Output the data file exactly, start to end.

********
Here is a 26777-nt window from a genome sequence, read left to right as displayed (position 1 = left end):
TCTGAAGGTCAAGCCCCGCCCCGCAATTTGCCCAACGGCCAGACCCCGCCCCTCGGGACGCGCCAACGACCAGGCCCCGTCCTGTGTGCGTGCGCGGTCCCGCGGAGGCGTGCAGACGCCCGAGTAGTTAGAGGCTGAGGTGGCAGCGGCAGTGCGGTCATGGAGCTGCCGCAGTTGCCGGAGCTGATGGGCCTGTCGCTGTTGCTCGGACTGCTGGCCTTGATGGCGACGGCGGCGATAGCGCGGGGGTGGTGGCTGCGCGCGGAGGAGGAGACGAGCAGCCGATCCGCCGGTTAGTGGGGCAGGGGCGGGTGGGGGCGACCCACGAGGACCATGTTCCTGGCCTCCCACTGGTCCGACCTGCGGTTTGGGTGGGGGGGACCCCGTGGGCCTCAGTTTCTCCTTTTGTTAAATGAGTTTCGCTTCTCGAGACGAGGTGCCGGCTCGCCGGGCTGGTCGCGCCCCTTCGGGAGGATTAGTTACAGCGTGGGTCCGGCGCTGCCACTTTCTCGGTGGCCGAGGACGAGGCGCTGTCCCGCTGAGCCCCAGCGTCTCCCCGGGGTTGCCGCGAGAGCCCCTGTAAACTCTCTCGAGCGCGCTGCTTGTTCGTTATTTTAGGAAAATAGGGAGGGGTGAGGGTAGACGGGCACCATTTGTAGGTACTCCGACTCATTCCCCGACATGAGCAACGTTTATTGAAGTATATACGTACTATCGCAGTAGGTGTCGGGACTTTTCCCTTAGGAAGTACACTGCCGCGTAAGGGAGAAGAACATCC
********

Here is a 26777-nt window from a genome sequence, read left to right as displayed (position 1 = left end):
TCTGAAGGTCAAGCCCCGCCCCGCAATTTGCCCAACGGCCAGACCCCGCCCCTCGGGACGCGCCAACGACCAGGCCCCGTCCTGTGTGCGTGCGCGGTCCCGCGGAGGCGTGCAGACGCCCGAGTAGTTAGAGGCTGAGGTGGCAGCGGCAGTGCGGTCATGGAGCTGCCGCAGTTGCCGGAGCTGATGGGCCTGTCGCTGTTGCTCGGACTGCTGGCCTTGATGGCGACGGCGGCGATAGCGCGGGGGTGGTGGCTGCGCGCGGAGGAGGAGACGAGCAGCCGATCCGCCGGTTAGTGGGGCAGGGGCGGGTGGGGGCGACCCACGAGGACCATGTTCCTGGCCTCCCACTGGTCCGACCTGCGGTTTGGGTGGGGGGGACCCCGTGGGCCTCAGTTTCTCCTTTTGTTAAATGAGTTTCGCTTCTCGAGACGAGGTGCCGGCTCGCCGGGCTGGTCGCGCCCCTTCGGGAGGATTAGTTACAGCGTGGGTCCGGCGCTGCCACTTTCTCGGTGGCCGAGGACGAGGCGCTGTCCCGCTGAGCCCCAGCGTCTCCCCGGGGTTGCCGCGAGAGCCCCTGTAAACTCTCTCGAGCGCGCTGCTTGTTCGTTATTTTAGGAAAATAGGGAGGGGTGAGGGTAGACGGGCACCATTTGTAGGTACTCCGACTCATTCCCCGACATGAGCAACGTTTATTGAAGTATATACGTACTATCGCAGTAGGTGTCGGGACTTTTCCCTTAGGAAGTACACTGCCGCGTAAGGGAGAAGAACATCC